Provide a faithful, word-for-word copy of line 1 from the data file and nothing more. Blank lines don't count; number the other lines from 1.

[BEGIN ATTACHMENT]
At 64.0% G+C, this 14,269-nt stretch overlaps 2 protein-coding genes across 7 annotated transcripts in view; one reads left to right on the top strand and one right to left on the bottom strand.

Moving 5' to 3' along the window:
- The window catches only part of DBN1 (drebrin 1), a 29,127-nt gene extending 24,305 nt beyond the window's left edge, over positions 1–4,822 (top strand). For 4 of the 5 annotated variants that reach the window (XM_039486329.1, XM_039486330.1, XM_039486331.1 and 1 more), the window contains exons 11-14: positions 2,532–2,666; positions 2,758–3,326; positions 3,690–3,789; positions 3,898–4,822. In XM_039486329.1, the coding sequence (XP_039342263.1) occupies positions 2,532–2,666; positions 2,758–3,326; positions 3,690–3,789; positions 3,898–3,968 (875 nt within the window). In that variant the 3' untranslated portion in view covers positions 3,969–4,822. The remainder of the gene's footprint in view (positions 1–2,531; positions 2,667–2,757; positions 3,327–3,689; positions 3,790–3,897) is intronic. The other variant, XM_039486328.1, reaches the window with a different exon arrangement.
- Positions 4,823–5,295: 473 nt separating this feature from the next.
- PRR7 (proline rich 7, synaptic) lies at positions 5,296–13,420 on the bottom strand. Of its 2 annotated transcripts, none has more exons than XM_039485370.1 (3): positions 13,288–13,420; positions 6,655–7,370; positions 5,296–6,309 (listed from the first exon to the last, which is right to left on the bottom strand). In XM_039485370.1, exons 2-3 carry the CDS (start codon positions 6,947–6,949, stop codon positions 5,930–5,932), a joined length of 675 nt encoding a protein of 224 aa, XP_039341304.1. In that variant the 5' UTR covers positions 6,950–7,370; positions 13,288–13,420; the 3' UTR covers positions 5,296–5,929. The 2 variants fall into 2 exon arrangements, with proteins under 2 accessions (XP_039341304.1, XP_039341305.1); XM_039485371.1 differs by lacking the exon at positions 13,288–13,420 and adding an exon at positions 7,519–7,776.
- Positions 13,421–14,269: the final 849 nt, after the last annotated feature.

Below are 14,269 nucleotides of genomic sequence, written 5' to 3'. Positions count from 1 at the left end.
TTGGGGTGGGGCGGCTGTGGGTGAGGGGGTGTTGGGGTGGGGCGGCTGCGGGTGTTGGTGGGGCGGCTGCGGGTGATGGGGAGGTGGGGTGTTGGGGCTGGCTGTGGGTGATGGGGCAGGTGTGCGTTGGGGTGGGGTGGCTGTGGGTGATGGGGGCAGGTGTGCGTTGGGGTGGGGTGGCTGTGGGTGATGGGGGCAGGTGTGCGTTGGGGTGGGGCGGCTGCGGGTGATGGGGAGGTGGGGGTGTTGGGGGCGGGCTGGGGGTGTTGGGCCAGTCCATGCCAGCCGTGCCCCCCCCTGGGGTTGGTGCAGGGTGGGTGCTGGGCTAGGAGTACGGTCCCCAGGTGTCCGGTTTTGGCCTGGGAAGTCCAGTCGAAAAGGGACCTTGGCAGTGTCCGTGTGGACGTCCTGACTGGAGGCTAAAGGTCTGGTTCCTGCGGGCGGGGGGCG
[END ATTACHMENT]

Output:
At 64.0% G+C, this 14,269-nt stretch overlaps 2 protein-coding genes across 7 annotated transcripts in view; one reads left to right on the top strand and one right to left on the bottom strand.